SC Everglades-01You probably noticed that Chuck and I just spent a little time photographing in the northern reaches of the Everglades in Florida up by West Palm Beach. A lot of people think the Everglades is just the national park, but it is an ecosystem that goes far beyond the park, which is one of its challenges. While in Loxahatchee National Wildlife Refuge, I picked up a book, The Swamp: The Everglades, Florida, and the Politics of Paradise by Michael Grunwald. This is a fascinating history of the entire Everglades drainage which begins up near Orlando. I am only part way through it, but it is filled with history and how people deal with land they don’t understand.

It is very interesting that a lot of people going to Florida early on thought the Everglades was a desolate and worthless swamp. Then as America annexed the land, developers moved to the area and were determined to drain this “worthless swamp” so that people could live and farm there in the rich soil (it actually wasn’t rich), beautiful weather (they didn’t mention the storms), and lovely conditions of mild winter (they also did not mention the bugs, especially mosquitoes). And there were folks who sincerely felt that God wanted them to subdue this landscape and make it profitable for man.

Times have changed and today people realize what a treasure the Everglades is, but how messed up it got by people trying to drain it. Those were different times when folks like Governor Napoleon Bonaparte Broward promised in 1904 to create an “Empire of the Everglades,” by wringing the last drop of water out of that “pestilence-ridden swamp.” It was a time when man could do anything and certainly a worthless swamp was not something to care about.

SC Everglades-03Consider this. If we believe God has created this stunning world of ours, and His work is good, then having an attitude like that goes against God. It essentially says that God must be stupid to have made such a terrible place. The folks of the time believed God gave them a mandate to conquer the earth, though I am not sure this was not a bit of human arrogance. The Bible says we were made in the image of God, but it seems like people often make God in the image of themselves to justify all sorts of assaults on the planet and nature. The excuse people had was that these places were places of evil, not of God, but that is an excuse born of how people viewed nature, not a real look at nature.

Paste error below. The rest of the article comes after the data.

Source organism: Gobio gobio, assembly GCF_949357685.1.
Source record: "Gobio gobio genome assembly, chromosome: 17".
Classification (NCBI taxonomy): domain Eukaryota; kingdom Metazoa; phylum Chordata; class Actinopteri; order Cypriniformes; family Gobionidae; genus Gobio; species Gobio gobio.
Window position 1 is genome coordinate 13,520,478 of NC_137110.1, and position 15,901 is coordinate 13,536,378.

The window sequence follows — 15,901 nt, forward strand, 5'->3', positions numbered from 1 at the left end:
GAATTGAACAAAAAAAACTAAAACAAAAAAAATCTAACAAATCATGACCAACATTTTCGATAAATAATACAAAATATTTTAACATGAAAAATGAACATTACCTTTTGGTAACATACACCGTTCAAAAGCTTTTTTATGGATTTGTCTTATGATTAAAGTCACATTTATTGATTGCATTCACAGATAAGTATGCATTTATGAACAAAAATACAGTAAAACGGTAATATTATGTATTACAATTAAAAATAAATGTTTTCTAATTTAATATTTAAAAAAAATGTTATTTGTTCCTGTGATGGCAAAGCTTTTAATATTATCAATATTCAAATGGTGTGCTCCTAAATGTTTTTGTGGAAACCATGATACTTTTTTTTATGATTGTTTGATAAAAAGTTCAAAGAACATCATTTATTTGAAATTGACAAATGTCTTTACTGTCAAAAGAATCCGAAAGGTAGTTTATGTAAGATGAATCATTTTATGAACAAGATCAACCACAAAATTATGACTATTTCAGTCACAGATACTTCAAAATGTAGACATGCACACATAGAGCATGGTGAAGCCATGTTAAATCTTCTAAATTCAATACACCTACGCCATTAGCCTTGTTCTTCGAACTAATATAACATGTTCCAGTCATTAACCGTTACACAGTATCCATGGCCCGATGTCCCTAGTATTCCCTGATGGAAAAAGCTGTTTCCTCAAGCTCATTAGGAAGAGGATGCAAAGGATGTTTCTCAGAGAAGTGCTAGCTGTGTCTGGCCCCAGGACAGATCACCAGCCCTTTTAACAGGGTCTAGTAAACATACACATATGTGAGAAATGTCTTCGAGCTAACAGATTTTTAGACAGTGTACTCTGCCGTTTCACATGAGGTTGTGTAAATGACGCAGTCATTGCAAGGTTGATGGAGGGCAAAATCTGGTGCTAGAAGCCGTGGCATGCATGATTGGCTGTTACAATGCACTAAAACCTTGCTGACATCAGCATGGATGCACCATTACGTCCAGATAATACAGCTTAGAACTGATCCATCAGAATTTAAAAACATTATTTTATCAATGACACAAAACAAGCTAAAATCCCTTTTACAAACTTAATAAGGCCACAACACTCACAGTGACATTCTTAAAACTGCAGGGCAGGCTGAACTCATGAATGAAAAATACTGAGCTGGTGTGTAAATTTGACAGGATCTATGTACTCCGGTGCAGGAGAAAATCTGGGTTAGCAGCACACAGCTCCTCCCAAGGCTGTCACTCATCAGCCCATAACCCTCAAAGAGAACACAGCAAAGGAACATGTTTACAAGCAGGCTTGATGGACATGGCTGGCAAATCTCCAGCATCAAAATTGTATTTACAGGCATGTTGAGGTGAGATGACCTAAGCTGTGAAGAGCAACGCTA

People still do this today for swamps and wetlands because they seem like places that do nothing for man. Perhaps it would be better to see what they do for God, and how they truly do glorify God when we open our eyes to what is really there. The Everglades is such a good example of this. It truly is a place of connections, amazing connections between animals and plants that have everything to do with beauty and God’s amazing capabilities and nothing to do with evil or worthlessness.

A very simple example: Alligators create holes in the wetlands that create places other animals come to during dry spells. This helps the system survive even when conditions are not at the best. These gator holes are like Noah’s arks, but for dry conditions in a wet landscape. That is a pretty remarkable way this system has been put together.

SC Everglades-02Or just look at how slight variations in water change what grows in places and how things adapt. Places where the water is deep (which is very relative since water is rarely very deep anywhere in the Everglades or most other swamps), the water is open and has water lilies growing there. As the water gets shallower, sawgrass and rushes grow, then cypress, a tree that can handle wet roots. Each grouping of plants and habitat creates a unique habitat for wildlife, too, so anhingas will be in the sloughs where the water is deeper, herons in the shallower water because they don’t like to get their bellies wet, raccoons in places where the ground gets drier, and so forth. There are also very dry places, tree islands, where animals like Florida panthers and black bear live. Each place is a well-connected system of interdependent parts that, to me, says that God is pretty amazing to have structured a world like this.